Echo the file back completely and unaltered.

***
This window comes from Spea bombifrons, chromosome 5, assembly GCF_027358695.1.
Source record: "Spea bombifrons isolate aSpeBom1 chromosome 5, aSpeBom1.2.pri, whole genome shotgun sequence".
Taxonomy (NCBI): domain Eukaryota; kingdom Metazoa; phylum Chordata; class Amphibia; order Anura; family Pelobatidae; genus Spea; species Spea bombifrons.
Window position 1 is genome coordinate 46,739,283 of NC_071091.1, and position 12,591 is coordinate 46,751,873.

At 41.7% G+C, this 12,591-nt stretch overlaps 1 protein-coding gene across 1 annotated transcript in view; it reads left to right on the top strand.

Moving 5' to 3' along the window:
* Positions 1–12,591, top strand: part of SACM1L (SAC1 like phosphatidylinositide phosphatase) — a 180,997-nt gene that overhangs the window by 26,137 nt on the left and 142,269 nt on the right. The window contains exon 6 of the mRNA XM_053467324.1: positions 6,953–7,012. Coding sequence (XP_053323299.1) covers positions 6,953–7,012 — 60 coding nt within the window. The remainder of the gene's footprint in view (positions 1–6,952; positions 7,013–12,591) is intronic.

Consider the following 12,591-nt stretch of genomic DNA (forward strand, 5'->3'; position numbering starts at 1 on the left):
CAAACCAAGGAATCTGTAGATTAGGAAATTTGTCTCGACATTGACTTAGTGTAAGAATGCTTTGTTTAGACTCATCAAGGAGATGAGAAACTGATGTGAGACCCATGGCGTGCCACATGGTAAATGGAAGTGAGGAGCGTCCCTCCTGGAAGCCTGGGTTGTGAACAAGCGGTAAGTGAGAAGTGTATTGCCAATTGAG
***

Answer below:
This window comes from Spea bombifrons, chromosome 5, assembly GCF_027358695.1.
Source record: "Spea bombifrons isolate aSpeBom1 chromosome 5, aSpeBom1.2.pri, whole genome shotgun sequence".
Taxonomy (NCBI): domain Eukaryota; kingdom Metazoa; phylum Chordata; class Amphibia; order Anura; family Pelobatidae; genus Spea; species Spea bombifrons.
Window position 1 is genome coordinate 46,739,283 of NC_071091.1, and position 12,591 is coordinate 46,751,873.

At 41.7% G+C, this 12,591-nt stretch overlaps 1 protein-coding gene across 1 annotated transcript in view; it reads left to right on the top strand.

Moving 5' to 3' along the window:
* Positions 1–12,591, top strand: part of SACM1L (SAC1 like phosphatidylinositide phosphatase) — a 180,997-nt gene that overhangs the window by 26,137 nt on the left and 142,269 nt on the right. The window contains exon 6 of the mRNA XM_053467324.1: positions 6,953–7,012. Coding sequence (XP_053323299.1) covers positions 6,953–7,012 — 60 coding nt within the window. The remainder of the gene's footprint in view (positions 1–6,952; positions 7,013–12,591) is intronic.

Consider the following 12,591-nt stretch of genomic DNA (forward strand, 5'->3'; position numbering starts at 1 on the left):
CAAACCAAGGAATCTGTAGATTAGGAAATTTGTCTCGACATTGACTTAGTGTAAGAATGCTTTGTTTAGACTCATCAAGGAGATGAGAAACTGATGTGAGACCCATGGCGTGCCACATGGTAAATGGAAGTGAGGAGCGTCCCTCCTGGAAGCCTGGGTTGTGAACAAGCGGTAAGTGAGAAGTGTATTGCCAATTGAG